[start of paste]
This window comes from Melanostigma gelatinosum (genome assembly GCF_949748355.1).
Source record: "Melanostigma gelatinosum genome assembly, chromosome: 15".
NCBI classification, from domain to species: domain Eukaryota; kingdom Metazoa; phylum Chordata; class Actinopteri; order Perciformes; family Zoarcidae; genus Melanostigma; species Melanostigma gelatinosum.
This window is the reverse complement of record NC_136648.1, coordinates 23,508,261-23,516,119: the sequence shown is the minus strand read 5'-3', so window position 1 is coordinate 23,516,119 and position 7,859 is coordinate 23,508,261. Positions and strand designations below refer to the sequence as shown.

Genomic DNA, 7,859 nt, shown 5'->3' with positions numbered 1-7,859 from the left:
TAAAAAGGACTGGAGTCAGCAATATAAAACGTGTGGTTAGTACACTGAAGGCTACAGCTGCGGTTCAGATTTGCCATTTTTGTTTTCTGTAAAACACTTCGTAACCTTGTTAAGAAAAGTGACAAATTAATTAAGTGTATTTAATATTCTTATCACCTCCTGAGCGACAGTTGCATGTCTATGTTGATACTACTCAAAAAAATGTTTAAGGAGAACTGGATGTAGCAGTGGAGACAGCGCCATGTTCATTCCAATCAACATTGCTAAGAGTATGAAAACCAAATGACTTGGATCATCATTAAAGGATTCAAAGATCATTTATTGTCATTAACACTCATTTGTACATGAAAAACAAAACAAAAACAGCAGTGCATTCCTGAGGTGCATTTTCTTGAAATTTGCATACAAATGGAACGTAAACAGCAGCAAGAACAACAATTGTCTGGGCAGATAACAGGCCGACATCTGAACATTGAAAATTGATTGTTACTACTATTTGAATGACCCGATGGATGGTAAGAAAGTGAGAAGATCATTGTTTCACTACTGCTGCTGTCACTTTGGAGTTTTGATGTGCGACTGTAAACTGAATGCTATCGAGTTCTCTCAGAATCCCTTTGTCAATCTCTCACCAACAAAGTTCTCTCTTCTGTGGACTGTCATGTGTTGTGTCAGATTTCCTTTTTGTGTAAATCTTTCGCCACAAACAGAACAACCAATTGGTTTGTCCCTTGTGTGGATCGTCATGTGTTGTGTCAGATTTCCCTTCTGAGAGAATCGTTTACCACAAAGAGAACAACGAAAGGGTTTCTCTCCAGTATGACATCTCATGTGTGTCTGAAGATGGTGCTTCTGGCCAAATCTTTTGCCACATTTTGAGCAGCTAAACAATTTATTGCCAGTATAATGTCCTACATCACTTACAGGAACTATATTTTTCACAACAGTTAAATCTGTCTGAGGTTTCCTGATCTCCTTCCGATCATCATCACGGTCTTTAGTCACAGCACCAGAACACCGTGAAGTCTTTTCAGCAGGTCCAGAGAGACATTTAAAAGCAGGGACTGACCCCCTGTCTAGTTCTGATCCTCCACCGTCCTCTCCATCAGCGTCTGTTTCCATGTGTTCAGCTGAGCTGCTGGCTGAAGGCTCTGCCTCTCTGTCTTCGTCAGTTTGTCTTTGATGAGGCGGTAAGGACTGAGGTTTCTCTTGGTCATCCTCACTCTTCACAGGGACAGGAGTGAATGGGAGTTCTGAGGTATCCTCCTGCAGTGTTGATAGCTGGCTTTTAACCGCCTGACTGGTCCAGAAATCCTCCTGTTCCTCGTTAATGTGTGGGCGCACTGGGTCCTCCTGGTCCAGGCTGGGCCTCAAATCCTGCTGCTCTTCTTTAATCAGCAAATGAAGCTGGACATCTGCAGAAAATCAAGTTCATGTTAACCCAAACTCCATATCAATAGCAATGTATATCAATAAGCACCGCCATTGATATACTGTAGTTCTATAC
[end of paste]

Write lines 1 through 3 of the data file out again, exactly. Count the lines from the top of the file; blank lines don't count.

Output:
This window comes from Melanostigma gelatinosum (genome assembly GCF_949748355.1).
Source record: "Melanostigma gelatinosum genome assembly, chromosome: 15".
NCBI classification, from domain to species: domain Eukaryota; kingdom Metazoa; phylum Chordata; class Actinopteri; order Perciformes; family Zoarcidae; genus Melanostigma; species Melanostigma gelatinosum.